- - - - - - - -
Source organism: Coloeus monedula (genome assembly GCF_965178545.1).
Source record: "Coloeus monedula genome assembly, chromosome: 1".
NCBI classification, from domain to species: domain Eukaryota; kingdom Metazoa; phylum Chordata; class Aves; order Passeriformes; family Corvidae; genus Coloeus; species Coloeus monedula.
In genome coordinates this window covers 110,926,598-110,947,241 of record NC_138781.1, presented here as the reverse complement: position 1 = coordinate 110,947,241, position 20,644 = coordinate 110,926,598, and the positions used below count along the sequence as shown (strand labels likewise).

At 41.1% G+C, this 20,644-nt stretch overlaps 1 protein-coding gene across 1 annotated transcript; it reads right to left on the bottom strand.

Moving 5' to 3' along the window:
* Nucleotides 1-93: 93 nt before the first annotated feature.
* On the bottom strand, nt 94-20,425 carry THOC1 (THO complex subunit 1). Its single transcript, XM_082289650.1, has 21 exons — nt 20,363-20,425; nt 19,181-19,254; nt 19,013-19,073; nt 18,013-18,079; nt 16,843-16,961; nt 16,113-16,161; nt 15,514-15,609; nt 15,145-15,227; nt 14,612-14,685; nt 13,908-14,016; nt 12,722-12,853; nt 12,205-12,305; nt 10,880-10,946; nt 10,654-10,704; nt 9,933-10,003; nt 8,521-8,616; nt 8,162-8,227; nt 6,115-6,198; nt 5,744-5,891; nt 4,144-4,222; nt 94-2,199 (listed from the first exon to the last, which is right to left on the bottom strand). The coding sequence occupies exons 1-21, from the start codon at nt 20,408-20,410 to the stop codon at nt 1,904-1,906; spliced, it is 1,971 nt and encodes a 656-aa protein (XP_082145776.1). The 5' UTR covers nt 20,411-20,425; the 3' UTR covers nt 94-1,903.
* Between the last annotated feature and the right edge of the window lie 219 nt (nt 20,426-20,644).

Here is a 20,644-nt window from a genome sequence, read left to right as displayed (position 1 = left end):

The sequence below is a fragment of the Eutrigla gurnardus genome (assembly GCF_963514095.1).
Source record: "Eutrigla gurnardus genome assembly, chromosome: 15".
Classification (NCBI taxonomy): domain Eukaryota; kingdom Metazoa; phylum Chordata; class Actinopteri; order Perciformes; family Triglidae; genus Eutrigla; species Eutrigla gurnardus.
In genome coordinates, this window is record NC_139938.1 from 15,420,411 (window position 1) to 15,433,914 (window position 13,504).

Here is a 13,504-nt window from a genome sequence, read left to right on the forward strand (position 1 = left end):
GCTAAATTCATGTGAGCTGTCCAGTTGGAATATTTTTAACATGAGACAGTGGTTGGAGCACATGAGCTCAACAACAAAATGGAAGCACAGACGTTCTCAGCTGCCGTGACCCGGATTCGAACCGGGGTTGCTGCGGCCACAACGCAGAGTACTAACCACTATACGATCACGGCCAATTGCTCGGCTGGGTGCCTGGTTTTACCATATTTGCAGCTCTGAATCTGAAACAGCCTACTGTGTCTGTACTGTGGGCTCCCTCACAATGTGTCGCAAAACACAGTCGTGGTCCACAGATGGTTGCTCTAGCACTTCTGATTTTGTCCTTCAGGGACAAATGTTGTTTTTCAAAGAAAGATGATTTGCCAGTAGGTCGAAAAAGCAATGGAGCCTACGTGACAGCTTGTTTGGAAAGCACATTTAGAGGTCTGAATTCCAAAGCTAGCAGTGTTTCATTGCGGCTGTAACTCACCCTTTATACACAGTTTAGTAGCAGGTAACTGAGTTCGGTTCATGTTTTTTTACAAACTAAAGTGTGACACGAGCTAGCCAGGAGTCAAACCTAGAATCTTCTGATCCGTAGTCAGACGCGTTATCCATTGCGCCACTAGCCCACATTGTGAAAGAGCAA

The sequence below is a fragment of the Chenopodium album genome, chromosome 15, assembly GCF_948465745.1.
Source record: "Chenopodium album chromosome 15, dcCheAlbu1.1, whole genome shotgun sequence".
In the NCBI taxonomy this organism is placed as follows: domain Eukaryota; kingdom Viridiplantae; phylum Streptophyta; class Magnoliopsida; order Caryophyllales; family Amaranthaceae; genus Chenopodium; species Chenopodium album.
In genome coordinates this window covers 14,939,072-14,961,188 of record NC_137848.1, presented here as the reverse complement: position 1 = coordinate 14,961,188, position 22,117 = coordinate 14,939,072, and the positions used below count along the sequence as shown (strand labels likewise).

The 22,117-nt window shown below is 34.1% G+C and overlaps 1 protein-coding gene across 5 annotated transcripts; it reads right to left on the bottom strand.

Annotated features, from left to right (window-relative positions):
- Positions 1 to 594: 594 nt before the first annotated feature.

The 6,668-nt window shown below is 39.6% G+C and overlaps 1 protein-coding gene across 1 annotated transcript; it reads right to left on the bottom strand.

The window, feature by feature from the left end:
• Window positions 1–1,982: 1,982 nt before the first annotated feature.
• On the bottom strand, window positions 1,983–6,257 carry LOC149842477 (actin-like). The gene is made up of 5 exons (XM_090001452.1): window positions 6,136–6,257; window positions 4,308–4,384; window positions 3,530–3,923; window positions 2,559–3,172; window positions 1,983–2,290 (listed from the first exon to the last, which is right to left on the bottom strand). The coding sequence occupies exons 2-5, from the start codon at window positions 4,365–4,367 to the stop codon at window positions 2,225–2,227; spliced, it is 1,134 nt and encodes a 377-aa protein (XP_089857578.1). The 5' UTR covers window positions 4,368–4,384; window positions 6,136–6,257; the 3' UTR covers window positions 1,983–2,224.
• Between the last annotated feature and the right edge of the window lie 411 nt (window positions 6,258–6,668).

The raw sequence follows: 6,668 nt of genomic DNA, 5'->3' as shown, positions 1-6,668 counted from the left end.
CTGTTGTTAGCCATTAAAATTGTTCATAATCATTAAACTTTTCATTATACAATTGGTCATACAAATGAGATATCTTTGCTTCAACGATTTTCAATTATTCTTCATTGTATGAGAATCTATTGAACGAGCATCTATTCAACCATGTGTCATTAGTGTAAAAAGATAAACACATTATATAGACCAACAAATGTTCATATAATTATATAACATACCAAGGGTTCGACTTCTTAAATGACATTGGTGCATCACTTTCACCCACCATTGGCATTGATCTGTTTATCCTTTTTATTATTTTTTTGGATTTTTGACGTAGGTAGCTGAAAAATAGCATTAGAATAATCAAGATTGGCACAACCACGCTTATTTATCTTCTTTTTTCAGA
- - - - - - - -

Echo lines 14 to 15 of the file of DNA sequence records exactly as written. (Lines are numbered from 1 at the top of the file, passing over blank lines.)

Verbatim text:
In genome coordinates, this window is record NC_139938.1 from 15,420,411 (window position 1) to 15,433,914 (window position 13,504).

Here is a 13,504-nt window from a genome sequence, read left to right on the forward strand (position 1 = left end):